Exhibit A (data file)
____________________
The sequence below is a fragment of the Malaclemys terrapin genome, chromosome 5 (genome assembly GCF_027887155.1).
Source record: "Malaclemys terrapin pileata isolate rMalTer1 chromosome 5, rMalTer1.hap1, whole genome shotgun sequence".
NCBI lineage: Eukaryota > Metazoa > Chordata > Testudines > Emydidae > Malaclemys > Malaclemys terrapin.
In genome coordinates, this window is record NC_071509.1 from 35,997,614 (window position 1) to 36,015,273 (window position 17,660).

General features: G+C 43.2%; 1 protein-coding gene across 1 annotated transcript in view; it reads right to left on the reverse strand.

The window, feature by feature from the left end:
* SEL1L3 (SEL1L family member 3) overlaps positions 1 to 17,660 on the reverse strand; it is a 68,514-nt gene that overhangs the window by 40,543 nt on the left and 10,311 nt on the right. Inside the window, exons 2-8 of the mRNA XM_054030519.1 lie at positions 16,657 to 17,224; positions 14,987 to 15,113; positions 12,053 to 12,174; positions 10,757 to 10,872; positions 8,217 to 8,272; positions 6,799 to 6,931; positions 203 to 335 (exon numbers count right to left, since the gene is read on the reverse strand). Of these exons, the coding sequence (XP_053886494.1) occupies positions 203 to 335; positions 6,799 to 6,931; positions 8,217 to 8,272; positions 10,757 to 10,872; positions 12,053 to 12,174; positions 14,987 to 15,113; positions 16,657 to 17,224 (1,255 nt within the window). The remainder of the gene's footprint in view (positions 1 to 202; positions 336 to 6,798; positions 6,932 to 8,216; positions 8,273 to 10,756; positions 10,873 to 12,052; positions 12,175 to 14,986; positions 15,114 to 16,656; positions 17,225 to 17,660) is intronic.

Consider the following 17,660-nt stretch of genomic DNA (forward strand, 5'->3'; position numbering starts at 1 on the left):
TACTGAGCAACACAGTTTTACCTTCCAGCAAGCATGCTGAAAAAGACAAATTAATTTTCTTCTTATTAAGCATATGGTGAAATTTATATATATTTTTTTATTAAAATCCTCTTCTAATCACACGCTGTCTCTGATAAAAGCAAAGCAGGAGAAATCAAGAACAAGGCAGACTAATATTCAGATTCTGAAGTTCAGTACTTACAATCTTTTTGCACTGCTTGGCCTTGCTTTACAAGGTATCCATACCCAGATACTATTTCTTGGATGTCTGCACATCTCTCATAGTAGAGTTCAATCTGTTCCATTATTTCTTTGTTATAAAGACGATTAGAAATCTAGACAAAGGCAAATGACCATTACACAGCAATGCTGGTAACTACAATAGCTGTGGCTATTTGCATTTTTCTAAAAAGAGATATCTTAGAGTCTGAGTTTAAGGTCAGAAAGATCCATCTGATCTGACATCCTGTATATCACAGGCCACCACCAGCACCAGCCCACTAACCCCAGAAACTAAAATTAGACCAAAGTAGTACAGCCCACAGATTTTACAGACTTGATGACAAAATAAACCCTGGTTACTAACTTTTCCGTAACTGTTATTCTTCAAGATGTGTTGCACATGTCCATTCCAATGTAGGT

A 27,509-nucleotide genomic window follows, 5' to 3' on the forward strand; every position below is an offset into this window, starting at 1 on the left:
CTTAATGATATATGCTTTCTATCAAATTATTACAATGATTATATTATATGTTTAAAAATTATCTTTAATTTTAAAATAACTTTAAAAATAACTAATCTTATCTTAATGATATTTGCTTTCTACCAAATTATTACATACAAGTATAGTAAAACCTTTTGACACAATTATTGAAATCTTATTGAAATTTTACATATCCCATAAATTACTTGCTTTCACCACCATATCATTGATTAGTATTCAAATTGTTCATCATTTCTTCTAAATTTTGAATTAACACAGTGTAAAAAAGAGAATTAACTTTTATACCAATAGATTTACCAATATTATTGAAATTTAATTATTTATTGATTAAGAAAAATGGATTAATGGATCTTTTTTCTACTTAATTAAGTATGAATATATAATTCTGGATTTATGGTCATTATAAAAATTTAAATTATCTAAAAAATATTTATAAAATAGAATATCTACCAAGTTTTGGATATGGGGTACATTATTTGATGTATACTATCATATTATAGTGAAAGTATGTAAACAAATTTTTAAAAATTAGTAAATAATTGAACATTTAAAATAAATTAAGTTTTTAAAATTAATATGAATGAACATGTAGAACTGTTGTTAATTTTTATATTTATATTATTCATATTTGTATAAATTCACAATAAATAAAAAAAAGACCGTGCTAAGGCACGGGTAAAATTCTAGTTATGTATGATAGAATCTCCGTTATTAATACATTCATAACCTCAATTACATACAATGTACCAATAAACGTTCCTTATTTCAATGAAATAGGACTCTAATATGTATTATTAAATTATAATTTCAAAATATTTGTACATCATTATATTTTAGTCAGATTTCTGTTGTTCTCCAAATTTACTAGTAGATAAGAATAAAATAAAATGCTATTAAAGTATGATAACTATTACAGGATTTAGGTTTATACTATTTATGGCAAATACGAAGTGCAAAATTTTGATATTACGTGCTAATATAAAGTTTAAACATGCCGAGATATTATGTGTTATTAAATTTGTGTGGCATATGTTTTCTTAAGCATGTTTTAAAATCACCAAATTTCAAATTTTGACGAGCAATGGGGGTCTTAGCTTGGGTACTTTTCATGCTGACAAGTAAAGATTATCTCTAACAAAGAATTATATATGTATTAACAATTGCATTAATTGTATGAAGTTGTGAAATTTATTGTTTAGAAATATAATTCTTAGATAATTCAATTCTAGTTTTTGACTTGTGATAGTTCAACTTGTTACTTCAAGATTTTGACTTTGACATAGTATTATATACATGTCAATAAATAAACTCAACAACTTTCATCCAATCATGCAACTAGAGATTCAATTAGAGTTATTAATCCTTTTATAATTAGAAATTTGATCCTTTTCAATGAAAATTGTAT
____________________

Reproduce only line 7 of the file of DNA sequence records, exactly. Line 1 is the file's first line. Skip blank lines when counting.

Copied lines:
* SEL1L3 (SEL1L family member 3) overlaps positions 1 to 17,660 on the reverse strand; it is a 68,514-nt gene that overhangs the window by 40,543 nt on the left and 10,311 nt on the right. Inside the window, exons 2-8 of the mRNA XM_054030519.1 lie at positions 16,657 to 17,224; positions 14,987 to 15,113; positions 12,053 to 12,174; positions 10,757 to 10,872; positions 8,217 to 8,272; positions 6,799 to 6,931; positions 203 to 335 (exon numbers count right to left, since the gene is read on the reverse strand). Of these exons, the coding sequence (XP_053886494.1) occupies positions 203 to 335; positions 6,799 to 6,931; positions 8,217 to 8,272; positions 10,757 to 10,872; positions 12,053 to 12,174; positions 14,987 to 15,113; positions 16,657 to 17,224 (1,255 nt within the window). The remainder of the gene's footprint in view (positions 1 to 202; positions 336 to 6,798; positions 6,932 to 8,216; positions 8,273 to 10,756; positions 10,873 to 12,052; positions 12,175 to 14,986; positions 15,114 to 16,656; positions 17,225 to 17,660) is intronic.